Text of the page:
A Weekly Column
By Joseph Walker
I honestly didn’t think it was a political question. In my mind, it was just a common, ordinary, garden-variety water cooler icebreaker.
“So,” I said casually as I sipped from my cup and she filled hers, “have you decided how you’re going to celebrate President’s Day this year?”
“Celebrate?” she asked in a huff. “What’s to celebrate? That warmonger in the White House? As far as I’m concerned, President’s Day this year is for mourning – not celebration.”
Have you ever noticed how difficult it is to make small talk with someone who has just used the word “warmonger”? It’s sort of a long way from there to “nice weather we’re having.”
So I did what any person past 50 would do in that situation: I waxed nostalgic. Everything triggers a memory from back in the day. Everything. Find it and figure out how to flaunt it – preferably with some well-placed meandering from subject to subject, like you’re totally losing it, you know? – and you can worm your way out of any situation.
Or at least change the subject.
“When I was a kid we didn’t have President’s Day,”
I said, wistfully. “We had
“That’s part of the problem,” she said, huffiness
squared. “We always remember president’s
for the wars they fought.
OK – feigned senility didn’t work. So I tried compromise.
“Well, the good thing is there are plenty of good, peaceful presidents to remember on President’s Day,” I said. “Kennedy . . . Carter . . . Reagan . . .”
I knew using the R-name was a mistake even before it completely escaped my mouth. I tried to catch it with my lips before she heard it, but it was too late. She moved quickly from full huff to near hysteria.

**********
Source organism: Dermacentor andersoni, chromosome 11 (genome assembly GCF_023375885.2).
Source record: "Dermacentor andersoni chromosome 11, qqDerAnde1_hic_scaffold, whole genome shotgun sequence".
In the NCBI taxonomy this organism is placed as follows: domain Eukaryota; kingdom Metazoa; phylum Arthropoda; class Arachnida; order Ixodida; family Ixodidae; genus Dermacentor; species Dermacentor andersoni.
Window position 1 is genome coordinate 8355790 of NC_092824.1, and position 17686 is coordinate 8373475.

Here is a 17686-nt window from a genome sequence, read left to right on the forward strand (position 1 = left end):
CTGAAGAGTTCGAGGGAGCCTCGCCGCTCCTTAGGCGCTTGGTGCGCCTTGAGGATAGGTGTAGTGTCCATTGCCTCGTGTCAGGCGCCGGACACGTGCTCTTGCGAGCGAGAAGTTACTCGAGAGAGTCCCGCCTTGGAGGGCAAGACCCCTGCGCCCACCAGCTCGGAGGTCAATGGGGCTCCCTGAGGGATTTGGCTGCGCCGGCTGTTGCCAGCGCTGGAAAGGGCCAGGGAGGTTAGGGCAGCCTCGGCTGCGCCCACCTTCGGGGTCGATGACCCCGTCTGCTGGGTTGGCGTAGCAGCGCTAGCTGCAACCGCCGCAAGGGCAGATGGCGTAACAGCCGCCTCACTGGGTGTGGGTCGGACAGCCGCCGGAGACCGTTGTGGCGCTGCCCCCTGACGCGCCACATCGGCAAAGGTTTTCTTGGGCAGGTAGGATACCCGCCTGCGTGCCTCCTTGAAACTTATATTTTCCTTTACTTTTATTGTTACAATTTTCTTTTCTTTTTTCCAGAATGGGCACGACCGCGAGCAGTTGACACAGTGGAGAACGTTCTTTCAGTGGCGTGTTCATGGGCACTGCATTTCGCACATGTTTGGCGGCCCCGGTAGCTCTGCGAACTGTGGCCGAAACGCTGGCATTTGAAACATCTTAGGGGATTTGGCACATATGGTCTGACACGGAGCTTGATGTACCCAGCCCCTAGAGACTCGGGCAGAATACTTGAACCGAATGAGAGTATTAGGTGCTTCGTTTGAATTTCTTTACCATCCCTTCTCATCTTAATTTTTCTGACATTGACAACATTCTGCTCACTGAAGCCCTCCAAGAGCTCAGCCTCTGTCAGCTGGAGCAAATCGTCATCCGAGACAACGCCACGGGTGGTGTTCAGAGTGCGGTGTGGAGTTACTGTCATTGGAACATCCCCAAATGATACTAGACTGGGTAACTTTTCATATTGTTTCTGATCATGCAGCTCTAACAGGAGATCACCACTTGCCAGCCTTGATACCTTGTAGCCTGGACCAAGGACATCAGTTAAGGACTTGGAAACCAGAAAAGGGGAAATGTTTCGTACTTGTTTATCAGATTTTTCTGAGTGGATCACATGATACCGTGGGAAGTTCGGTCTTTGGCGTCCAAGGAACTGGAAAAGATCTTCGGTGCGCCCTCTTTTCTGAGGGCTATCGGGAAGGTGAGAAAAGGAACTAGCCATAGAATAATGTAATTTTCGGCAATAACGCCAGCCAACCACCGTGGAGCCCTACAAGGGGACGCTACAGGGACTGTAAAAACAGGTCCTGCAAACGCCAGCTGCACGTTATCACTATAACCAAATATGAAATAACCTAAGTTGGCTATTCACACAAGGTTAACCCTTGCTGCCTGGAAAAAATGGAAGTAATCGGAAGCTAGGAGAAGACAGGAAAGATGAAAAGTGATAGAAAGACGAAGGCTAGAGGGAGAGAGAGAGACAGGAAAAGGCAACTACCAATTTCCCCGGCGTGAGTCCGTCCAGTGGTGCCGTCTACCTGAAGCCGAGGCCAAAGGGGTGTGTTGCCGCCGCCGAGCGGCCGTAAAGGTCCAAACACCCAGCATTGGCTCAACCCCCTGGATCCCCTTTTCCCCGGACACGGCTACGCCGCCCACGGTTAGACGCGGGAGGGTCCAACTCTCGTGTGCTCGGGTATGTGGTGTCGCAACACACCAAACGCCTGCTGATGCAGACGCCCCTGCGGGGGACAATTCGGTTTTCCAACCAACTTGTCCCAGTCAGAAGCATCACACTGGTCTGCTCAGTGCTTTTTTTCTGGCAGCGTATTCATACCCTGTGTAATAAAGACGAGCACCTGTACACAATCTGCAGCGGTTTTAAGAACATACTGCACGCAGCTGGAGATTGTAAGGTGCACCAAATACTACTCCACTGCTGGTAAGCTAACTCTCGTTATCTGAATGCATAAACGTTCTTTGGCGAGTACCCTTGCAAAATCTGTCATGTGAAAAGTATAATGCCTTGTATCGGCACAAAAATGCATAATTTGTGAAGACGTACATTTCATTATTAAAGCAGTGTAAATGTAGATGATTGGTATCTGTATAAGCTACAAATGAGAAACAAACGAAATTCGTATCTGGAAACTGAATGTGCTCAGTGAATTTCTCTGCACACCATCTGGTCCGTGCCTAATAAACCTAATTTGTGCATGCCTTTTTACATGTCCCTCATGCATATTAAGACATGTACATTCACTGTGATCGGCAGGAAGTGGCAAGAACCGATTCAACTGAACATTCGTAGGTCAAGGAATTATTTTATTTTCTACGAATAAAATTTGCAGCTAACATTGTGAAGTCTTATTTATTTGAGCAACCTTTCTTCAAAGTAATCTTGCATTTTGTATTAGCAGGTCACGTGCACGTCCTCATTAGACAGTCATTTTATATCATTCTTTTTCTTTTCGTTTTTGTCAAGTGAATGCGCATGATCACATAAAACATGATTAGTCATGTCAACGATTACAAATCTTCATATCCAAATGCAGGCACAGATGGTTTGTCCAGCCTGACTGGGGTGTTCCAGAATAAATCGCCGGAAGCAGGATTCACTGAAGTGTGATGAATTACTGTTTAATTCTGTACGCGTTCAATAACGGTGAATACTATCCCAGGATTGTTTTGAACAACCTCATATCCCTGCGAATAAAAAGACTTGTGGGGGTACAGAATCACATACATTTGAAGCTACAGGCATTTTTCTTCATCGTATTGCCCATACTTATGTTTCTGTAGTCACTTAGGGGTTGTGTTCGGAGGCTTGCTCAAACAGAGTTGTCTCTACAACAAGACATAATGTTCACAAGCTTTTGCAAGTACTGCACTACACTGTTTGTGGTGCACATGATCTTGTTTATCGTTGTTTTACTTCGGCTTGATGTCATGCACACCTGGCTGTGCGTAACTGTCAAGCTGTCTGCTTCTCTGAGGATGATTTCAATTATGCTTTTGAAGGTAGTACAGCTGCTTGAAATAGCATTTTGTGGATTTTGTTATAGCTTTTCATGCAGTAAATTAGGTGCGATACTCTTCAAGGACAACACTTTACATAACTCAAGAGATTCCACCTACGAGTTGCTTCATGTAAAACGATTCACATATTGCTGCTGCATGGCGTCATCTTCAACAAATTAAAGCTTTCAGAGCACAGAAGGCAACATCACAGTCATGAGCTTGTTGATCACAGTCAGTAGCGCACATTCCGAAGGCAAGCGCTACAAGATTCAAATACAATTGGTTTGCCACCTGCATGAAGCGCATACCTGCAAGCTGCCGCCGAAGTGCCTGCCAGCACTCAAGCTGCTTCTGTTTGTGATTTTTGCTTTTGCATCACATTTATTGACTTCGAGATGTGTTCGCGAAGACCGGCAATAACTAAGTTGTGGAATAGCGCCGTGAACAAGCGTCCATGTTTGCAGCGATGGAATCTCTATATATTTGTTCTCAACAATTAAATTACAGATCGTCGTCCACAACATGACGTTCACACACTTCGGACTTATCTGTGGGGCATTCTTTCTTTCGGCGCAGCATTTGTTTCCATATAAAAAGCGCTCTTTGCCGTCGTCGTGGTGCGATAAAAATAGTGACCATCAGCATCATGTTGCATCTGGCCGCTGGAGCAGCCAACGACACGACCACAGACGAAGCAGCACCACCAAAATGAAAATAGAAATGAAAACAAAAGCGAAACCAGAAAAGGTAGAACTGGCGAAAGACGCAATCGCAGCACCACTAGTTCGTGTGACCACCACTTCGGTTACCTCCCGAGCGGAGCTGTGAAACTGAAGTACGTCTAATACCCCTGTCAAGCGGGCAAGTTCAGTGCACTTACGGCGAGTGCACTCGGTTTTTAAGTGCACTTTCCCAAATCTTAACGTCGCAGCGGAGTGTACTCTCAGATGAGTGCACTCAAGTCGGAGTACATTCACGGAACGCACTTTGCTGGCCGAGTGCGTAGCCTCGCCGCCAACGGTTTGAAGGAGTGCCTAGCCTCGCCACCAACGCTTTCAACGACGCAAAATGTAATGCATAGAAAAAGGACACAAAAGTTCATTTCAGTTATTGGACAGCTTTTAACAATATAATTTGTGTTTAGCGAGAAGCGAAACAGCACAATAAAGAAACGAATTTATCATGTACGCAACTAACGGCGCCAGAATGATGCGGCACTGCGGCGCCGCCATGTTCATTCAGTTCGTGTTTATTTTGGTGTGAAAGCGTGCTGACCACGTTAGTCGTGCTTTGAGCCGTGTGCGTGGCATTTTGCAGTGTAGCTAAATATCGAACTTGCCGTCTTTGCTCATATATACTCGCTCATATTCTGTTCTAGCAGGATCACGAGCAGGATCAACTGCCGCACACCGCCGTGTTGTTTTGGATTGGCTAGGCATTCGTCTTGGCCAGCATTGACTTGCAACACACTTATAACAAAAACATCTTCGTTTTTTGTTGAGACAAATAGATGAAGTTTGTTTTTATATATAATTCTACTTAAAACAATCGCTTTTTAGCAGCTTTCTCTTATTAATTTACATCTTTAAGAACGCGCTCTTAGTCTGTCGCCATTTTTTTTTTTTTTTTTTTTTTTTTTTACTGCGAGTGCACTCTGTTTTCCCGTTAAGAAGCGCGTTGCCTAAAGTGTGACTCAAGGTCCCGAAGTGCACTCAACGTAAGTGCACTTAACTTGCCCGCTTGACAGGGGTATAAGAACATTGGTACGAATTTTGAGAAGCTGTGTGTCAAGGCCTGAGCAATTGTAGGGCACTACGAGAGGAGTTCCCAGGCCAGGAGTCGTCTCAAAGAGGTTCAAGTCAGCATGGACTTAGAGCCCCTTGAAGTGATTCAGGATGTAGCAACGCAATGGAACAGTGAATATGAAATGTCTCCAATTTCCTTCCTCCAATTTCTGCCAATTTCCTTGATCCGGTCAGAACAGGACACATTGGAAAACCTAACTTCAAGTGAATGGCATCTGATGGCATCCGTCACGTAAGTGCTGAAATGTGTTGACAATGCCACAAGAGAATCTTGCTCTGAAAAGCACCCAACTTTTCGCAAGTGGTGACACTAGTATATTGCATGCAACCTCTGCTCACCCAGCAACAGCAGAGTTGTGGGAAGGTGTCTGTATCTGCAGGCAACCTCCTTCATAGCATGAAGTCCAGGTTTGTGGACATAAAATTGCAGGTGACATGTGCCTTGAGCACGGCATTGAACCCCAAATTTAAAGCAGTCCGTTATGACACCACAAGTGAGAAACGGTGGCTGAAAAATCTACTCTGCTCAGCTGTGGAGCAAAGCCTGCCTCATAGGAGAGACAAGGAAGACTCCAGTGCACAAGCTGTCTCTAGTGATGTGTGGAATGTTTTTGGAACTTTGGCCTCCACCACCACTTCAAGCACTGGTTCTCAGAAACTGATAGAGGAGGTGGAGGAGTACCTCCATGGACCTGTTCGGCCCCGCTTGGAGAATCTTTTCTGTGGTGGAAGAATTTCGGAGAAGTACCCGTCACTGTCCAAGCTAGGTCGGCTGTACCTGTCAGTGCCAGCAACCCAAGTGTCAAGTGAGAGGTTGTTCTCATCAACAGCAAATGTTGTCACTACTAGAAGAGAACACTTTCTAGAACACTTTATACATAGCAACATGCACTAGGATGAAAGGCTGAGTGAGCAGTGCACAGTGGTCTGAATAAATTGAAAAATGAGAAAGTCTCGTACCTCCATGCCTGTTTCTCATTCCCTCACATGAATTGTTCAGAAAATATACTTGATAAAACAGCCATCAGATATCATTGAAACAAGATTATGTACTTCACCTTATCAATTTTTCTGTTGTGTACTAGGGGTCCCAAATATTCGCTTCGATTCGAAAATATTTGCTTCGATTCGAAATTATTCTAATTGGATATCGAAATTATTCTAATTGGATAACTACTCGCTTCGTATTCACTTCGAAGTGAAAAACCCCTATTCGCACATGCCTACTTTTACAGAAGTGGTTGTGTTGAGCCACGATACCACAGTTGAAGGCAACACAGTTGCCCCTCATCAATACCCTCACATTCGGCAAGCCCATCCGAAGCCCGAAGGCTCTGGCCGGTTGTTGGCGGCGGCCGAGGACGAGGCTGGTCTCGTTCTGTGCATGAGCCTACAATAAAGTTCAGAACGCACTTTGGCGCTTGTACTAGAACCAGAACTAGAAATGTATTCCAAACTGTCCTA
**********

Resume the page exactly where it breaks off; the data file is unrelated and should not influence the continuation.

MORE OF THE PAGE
“Don’t even get me started on Reagan . . .”
And then she got started on Reagan. It was during her diatribe that it occurred to me that a wonderful thing was happening. When at last she came up for air, I pointed it out to her.
“I think you’ve stumbled onto something here,” I said.
“You mean you agree with my take on Reaganomics?” she asked.
“Well, I’m not sure I understand it,” I admitted. “It involves . . . you know . . . numbers and stuff. I don’t do numbers.”
She rolled her eyes. The huff was back.
“But I do understand this,” I continued. “You live in a country where you can stand here in a public setting and say anything you want about any president, living or dead, and you don’t have to worry about it. I’m not going to report you, and even if I did, nobody would care.”
“Least of all,” she grumbled, “that . . . that . . . warmonger.”
And that’s something that is infinitely worth celebrating this President’s Day.
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